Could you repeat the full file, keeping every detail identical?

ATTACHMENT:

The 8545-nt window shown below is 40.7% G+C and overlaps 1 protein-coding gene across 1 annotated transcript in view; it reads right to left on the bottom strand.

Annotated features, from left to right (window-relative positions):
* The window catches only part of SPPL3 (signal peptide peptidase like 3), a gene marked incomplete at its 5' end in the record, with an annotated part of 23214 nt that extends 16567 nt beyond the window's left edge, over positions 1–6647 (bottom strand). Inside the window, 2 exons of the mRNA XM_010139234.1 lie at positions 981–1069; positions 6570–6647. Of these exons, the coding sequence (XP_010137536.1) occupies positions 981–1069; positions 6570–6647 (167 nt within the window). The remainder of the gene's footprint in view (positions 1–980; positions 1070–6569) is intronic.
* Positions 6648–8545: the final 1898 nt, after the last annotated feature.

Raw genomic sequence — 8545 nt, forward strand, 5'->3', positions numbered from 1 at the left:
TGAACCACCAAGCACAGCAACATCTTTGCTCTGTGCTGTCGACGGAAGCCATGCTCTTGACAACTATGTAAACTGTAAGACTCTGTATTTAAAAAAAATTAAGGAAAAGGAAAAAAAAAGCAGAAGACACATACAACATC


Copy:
The 8545-nt window shown below is 40.7% G+C and overlaps 1 protein-coding gene across 1 annotated transcript in view; it reads right to left on the bottom strand.

Annotated features, from left to right (window-relative positions):
* The window catches only part of SPPL3 (signal peptide peptidase like 3), a gene marked incomplete at its 5' end in the record, with an annotated part of 23214 nt that extends 16567 nt beyond the window's left edge, over positions 1–6647 (bottom strand). Inside the window, 2 exons of the mRNA XM_010139234.1 lie at positions 981–1069; positions 6570–6647. Of these exons, the coding sequence (XP_010137536.1) occupies positions 981–1069; positions 6570–6647 (167 nt within the window). The remainder of the gene's footprint in view (positions 1–980; positions 1070–6569) is intronic.
* Positions 6648–8545: the final 1898 nt, after the last annotated feature.

Raw genomic sequence — 8545 nt, forward strand, 5'->3', positions numbered from 1 at the left:
TGAACCACCAAGCACAGCAACATCTTTGCTCTGTGCTGTCGACGGAAGCCATGCTCTTGACAACTATGTAAACTGTAAGACTCTGTATTTAAAAAAAATTAAGGAAAAGGAAAAAAAAAGCAGAAGACACATACAACATC